Over the course of the last couple-plus seasons, UMD head coach Scott Sandelin has almost always been able to stop the proverbial bleeding. In the rare instances of something really bad happening on the ice, Sandelin always had a line or a couple guys -- players like Mike Connolly, David Grun, Mike Montgomery, Justin Faulk, and numerous others -- he could call on to hop the boards and make sure one bad thing didn't turn to two. He had a goalie -- whether it was Alex Stalock or Kenny Reiter -- he knew would shake off the inevitable bad goal (everyone allows them).
Now, things are a little more up in the air. UMD doesn't have a lockdown line, as it has in the last couple seasons. It doesn't have a line that dazzles with puck possession.
The Bulldogs are what the Bulldogs are.
Unfortunately, what they are this year is a ~.500 team that might be able to do a little better than that, but only if they figure out the importance of playing 60 minutes in a game and shaking off the inevitable mistakes before they start adding on to each other.
This weekend is a whole different challenge for UMD. Last game, the Bulldogs saw a dazzling 52-minute effort completely blown to smithereens in 91 ferociously horrifying seconds. In those 91 seconds, Denver turned a 3-1 deficit into a 4-3 lead that it would not relinquish.
Can UMD put that horror in the rear-view mirror and take care of business against No. 11 Minnesota State Friday night?
No one knows.
Sandelin wishes he knew. I'm sure he can't wait for the game to start, because only then will he have an answer. Only after the team plays for a few minutes, and everyone gets on the ice, will he know how his players responded to Saturday's gut-wrenching finish.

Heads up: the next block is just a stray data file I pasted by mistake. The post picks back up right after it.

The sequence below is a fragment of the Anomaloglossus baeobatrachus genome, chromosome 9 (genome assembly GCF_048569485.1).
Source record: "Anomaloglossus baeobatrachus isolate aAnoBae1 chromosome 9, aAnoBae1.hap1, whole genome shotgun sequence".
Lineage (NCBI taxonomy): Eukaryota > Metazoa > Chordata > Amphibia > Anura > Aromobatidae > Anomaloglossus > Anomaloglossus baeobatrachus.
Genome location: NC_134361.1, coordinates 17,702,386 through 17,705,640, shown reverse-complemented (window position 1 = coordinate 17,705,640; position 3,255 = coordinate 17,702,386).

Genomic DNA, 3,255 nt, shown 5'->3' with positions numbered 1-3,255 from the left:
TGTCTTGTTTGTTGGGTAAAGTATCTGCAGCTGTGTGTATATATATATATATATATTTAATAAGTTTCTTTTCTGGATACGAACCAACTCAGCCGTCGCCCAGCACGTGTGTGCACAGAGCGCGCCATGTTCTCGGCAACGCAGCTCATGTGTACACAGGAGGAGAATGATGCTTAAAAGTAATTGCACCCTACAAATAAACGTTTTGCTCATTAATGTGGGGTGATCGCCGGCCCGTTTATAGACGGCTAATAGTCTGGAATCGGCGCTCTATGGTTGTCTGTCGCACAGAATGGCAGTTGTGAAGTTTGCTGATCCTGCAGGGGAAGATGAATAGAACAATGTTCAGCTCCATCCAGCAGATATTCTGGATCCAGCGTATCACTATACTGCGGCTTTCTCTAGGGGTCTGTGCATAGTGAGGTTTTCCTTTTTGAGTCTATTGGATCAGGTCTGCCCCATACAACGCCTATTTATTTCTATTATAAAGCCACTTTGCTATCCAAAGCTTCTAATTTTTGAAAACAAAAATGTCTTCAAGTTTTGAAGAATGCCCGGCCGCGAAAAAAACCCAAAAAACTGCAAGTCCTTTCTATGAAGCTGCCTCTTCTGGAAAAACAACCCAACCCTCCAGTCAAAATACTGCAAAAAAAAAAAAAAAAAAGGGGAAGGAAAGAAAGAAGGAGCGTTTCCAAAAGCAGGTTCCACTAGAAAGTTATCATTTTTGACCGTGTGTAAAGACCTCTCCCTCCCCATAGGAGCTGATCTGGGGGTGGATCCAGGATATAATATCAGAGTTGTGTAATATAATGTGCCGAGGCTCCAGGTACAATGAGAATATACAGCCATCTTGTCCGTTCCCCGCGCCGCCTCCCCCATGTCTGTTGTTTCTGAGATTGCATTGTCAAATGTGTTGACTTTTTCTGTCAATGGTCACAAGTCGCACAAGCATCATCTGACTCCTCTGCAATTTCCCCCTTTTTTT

Moreover, how will the players respond if something bad happens? A bad bounce, an unlucky break, a soft goal, a great save by the MSU goalie, a shot off the goalpost/crossbar. How does this affect the team's psyche?
This isn't the same group as the last couple years (duh). It's not quite as balanced, and it's not as mentally tough. We'll see how it responds on Friday, because it's getting close to too late to figure this stuff out.
No doubt in my mind UMD has the necessary talent to win this game, and the next one, and the one after that. But the Bulldogs have to play the way they did for 52 minutes Saturday and forget those 91 seconds ever happened.
No question Mike Hastings has to be the front-runner for WCHA Coach of the Year. Hastings has a team that finished 11th last season in contention for home ice as the stretch run continues.
Like any good head coach, Hastings is quick to credit his players, noting that sophomores Matt Leitner and JP Lafontaine have gotten better from last year, when they were both pretty good. He also talked glowingly about the leadership he's seen from his seniors, basically from the second he stepped on campus in Mankato.
"When I came in for the first interview, I ended up talking to the team," Hastings said this week. "Senior goaltender (Phil Cook) stepped up and said 'Hey coach, what are you looking to do here?' All five seniors that we have stepped to the forefront in different ways.
"I look at those guys, from day one when I sat across from each guy, I asked them if they could choose, who would they want to lead you? The two guys who were unanimous out of everybody's mouths were Eriah Hayes and Tyler Elbrecht."
In a year where the top of the WCHA is as heavy as it's ever been, and it's full of teams ready to leave the league, MSU is the one holdover that has a real shot at home ice.
The Mavericks have talent across their lines, they are fast, and they like to push the pace. Freshman goalie Stephon Williams has been a great find, helping keep the team in games where it has struggled to score.
For UMD, this is a key weekend. The Bulldogs need to work hard in all three zones, play with speed, take advantage of scoring opportunities, and get quality goaltending. It sounds simple, but until UMD does it consistently, I'm going to keep hitting the drum.